BREAKING: Uber, Lyft Granted Emergency Stay - Won't Shutdown Service In CA
SACRAMENTO -- Uber and Lyft have been granted an emergency stay on Thursday.
That means the rideshare will not shut down in California tonight.
"Lyft told riders and drivers Thursday that it plans to discontinue providing rides in California just before midnight tonight, unless a court grants a stay in a pending case," an Associated Press story reported Thursday.
A court reportedly granted a stay in the case Thursday.
Initially, by Friday, millions of people around California who use Uber and Lyft may have had to find an alternative to their usual rideshare services.
"At 11:59 PM PT today our rideshare operations in California will be suspended," Lyft said in a statement today. "This is not something we wanted to do, as we know millions of Californians depend on Lyft for daily, essential trips. We’re personally reaching out to riders and drivers to share more about why this is happening, what you can do about it, and to provide some transportation alternatives."
Uber hasn't decided on their next moves, but a week ago, Uber's CEO said if a court does not overturn a recent ruling to classify drivers as full-time employees, the company may have to end operations at least temporarily.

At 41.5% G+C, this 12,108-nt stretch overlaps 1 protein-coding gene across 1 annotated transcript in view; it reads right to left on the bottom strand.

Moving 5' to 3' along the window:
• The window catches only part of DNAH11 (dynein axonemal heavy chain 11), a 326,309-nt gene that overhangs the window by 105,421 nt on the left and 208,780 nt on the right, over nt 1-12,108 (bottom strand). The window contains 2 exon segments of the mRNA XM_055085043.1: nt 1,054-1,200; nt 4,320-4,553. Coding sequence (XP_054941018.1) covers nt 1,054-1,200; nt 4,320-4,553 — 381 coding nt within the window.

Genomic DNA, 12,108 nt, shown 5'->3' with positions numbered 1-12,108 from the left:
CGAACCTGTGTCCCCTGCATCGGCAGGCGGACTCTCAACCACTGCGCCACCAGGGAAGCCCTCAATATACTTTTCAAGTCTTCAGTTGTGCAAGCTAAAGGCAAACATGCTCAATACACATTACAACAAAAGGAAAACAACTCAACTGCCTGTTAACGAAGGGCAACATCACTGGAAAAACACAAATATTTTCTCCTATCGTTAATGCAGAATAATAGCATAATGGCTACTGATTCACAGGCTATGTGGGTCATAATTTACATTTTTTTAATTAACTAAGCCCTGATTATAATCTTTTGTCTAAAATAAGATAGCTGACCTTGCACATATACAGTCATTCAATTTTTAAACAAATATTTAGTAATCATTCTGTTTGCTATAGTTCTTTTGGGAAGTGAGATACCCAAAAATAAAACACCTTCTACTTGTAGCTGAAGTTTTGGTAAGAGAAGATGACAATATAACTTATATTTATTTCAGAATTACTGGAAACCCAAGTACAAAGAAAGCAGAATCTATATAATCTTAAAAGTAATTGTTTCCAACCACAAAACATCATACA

“If the court doesn’t reconsider, then in California, it’s hard to believe we’ll be able to switch our model to full-time employment quickly,” Dara Khosrowshahi, Uber CEO said in an interview with MSNBC.
Thursday, people around the state received notifications threatening that service may end.
The new ruling comes after state Attorney General Xavier Becerra and city attorneys from L.A., San Diego and San Francisco sued to enforce Assembly Bill 5, alleging the companies were depriving drivers of typical employee protections and benefits. Judge Ethan Schulman stayed his injunction for 10 days, giving Uber and Lyft time to appeal the ruling as they continue to prefer to classify drivers as independent contractors.
"In some ways, I’m not surprised," said Assemblywoman Lorena Gonzalez, who represents San Diego. "I mean, the law is the law. But it has been for quite a while now and it’s amazing these companies just refuse to abide by it."
Khosrowshahi is calling for a "third way," to classify drivers that would give them independence without being fulltime. He suggests Uber pay into a fund that workers could use for time off and healthcare benefits based on the time they work. Otherwise, he would have to pause service in California until November's election and the voters decide on Proposition 22, which exempts drivers for app-based transportation and delivery companies from being considered employees.